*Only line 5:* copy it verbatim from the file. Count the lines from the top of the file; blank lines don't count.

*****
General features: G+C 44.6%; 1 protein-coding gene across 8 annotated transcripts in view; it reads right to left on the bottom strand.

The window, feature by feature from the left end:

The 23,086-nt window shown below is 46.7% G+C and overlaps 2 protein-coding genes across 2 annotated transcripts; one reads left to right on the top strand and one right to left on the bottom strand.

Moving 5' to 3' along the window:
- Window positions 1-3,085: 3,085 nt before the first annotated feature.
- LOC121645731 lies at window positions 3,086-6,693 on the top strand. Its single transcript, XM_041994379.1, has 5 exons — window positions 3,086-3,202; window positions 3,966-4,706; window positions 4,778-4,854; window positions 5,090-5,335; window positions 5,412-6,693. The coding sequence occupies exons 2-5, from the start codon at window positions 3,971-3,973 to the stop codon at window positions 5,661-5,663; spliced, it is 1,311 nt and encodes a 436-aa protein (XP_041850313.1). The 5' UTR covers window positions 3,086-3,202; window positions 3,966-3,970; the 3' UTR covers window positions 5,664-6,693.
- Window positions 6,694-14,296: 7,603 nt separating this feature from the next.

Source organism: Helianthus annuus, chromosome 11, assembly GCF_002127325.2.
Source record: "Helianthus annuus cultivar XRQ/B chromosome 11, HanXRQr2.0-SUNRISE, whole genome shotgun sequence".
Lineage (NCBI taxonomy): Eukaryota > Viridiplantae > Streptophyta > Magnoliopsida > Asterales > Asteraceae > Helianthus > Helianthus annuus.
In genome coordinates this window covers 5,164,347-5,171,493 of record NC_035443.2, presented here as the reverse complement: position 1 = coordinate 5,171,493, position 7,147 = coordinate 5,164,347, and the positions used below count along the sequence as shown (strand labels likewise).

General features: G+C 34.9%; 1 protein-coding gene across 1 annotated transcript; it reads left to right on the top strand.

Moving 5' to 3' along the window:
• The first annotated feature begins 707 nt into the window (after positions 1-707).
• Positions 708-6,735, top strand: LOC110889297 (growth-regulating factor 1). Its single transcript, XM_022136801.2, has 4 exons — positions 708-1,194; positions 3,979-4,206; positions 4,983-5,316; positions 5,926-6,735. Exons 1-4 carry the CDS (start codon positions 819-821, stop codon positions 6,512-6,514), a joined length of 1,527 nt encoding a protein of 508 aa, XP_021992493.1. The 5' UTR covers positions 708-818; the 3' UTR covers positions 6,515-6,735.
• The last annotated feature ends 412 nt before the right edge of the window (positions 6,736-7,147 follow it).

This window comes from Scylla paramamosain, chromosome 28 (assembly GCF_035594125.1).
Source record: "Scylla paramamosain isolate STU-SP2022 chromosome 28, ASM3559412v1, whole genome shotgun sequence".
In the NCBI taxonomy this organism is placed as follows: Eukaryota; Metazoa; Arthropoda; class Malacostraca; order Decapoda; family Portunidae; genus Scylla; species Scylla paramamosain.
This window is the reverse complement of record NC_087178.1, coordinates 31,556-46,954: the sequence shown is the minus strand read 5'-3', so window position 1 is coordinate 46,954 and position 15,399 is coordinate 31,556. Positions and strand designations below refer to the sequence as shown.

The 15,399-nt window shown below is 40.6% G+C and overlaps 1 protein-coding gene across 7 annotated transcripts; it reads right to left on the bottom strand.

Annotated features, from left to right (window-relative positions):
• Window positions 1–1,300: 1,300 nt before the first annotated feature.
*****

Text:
- Window positions 1-3,085: 3,085 nt before the first annotated feature.